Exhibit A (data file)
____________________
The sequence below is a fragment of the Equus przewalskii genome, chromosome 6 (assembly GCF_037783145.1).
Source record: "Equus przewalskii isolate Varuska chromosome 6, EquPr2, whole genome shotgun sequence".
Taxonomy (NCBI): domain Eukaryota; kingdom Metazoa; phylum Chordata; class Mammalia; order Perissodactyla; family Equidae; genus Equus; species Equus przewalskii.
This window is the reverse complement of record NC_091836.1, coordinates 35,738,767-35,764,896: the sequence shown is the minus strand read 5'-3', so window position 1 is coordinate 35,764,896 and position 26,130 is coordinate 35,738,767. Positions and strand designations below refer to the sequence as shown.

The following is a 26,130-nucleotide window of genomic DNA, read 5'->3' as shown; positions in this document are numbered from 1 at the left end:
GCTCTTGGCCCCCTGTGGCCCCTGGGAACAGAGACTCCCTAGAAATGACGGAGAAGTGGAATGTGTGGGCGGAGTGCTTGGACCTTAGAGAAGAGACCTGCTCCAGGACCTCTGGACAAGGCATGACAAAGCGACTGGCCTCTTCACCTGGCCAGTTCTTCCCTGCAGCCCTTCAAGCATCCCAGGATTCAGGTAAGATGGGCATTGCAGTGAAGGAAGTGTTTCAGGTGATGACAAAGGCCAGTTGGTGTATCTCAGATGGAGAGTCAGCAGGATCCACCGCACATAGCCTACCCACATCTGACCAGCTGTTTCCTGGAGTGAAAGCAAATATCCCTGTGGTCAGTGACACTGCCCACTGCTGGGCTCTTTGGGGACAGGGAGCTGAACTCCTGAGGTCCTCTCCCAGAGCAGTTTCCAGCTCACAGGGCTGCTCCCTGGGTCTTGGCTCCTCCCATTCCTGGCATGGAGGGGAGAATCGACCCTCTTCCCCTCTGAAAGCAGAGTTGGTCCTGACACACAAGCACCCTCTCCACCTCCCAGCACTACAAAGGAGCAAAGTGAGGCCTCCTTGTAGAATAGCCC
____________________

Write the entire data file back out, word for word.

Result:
The sequence below is a fragment of the Equus przewalskii genome, chromosome 6 (assembly GCF_037783145.1).
Source record: "Equus przewalskii isolate Varuska chromosome 6, EquPr2, whole genome shotgun sequence".
Taxonomy (NCBI): domain Eukaryota; kingdom Metazoa; phylum Chordata; class Mammalia; order Perissodactyla; family Equidae; genus Equus; species Equus przewalskii.
This window is the reverse complement of record NC_091836.1, coordinates 35,738,767-35,764,896: the sequence shown is the minus strand read 5'-3', so window position 1 is coordinate 35,764,896 and position 26,130 is coordinate 35,738,767. Positions and strand designations below refer to the sequence as shown.

The following is a 26,130-nucleotide window of genomic DNA, read 5'->3' as shown; positions in this document are numbered from 1 at the left end:
GCTCTTGGCCCCCTGTGGCCCCTGGGAACAGAGACTCCCTAGAAATGACGGAGAAGTGGAATGTGTGGGCGGAGTGCTTGGACCTTAGAGAAGAGACCTGCTCCAGGACCTCTGGACAAGGCATGACAAAGCGACTGGCCTCTTCACCTGGCCAGTTCTTCCCTGCAGCCCTTCAAGCATCCCAGGATTCAGGTAAGATGGGCATTGCAGTGAAGGAAGTGTTTCAGGTGATGACAAAGGCCAGTTGGTGTATCTCAGATGGAGAGTCAGCAGGATCCACCGCACATAGCCTACCCACATCTGACCAGCTGTTTCCTGGAGTGAAAGCAAATATCCCTGTGGTCAGTGACACTGCCCACTGCTGGGCTCTTTGGGGACAGGGAGCTGAACTCCTGAGGTCCTCTCCCAGAGCAGTTTCCAGCTCACAGGGCTGCTCCCTGGGTCTTGGCTCCTCCCATTCCTGGCATGGAGGGGAGAATCGACCCTCTTCCCCTCTGAAAGCAGAGTTGGTCCTGACACACAAGCACCCTCTCCACCTCCCAGCACTACAAAGGAGCAAAGTGAGGCCTCCTTGTAGAATAGCCC